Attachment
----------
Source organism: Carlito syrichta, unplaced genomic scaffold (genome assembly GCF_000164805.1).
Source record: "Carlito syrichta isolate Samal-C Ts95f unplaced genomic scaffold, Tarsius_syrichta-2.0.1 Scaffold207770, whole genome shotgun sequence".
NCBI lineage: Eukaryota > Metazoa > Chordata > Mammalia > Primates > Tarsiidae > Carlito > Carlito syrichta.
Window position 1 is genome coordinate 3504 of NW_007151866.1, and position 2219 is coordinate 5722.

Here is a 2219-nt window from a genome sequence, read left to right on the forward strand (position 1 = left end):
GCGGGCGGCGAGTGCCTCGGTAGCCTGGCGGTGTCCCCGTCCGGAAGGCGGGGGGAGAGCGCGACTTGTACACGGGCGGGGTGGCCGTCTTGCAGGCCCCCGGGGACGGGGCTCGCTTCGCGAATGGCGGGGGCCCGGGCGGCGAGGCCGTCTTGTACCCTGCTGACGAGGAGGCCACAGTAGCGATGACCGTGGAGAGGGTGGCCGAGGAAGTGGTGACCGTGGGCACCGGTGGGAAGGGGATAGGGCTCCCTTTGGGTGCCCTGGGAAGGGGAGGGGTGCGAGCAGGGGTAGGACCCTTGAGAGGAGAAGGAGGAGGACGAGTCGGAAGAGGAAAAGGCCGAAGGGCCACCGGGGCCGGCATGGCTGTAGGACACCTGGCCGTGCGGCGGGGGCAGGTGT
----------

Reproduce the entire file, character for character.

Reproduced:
Source organism: Carlito syrichta, unplaced genomic scaffold (genome assembly GCF_000164805.1).
Source record: "Carlito syrichta isolate Samal-C Ts95f unplaced genomic scaffold, Tarsius_syrichta-2.0.1 Scaffold207770, whole genome shotgun sequence".
NCBI lineage: Eukaryota > Metazoa > Chordata > Mammalia > Primates > Tarsiidae > Carlito > Carlito syrichta.
Window position 1 is genome coordinate 3504 of NW_007151866.1, and position 2219 is coordinate 5722.

Here is a 2219-nt window from a genome sequence, read left to right on the forward strand (position 1 = left end):
GCGGGCGGCGAGTGCCTCGGTAGCCTGGCGGTGTCCCCGTCCGGAAGGCGGGGGGAGAGCGCGACTTGTACACGGGCGGGGTGGCCGTCTTGCAGGCCCCCGGGGACGGGGCTCGCTTCGCGAATGGCGGGGGCCCGGGCGGCGAGGCCGTCTTGTACCCTGCTGACGAGGAGGCCACAGTAGCGATGACCGTGGAGAGGGTGGCCGAGGAAGTGGTGACCGTGGGCACCGGTGGGAAGGGGATAGGGCTCCCTTTGGGTGCCCTGGGAAGGGGAGGGGTGCGAGCAGGGGTAGGACCCTTGAGAGGAGAAGGAGGAGGACGAGTCGGAAGAGGAAAAGGCCGAAGGGCCACCGGGGCCGGCATGGCTGTAGGACACCTGGCCGTGCGGCGGGGGCAGGTGT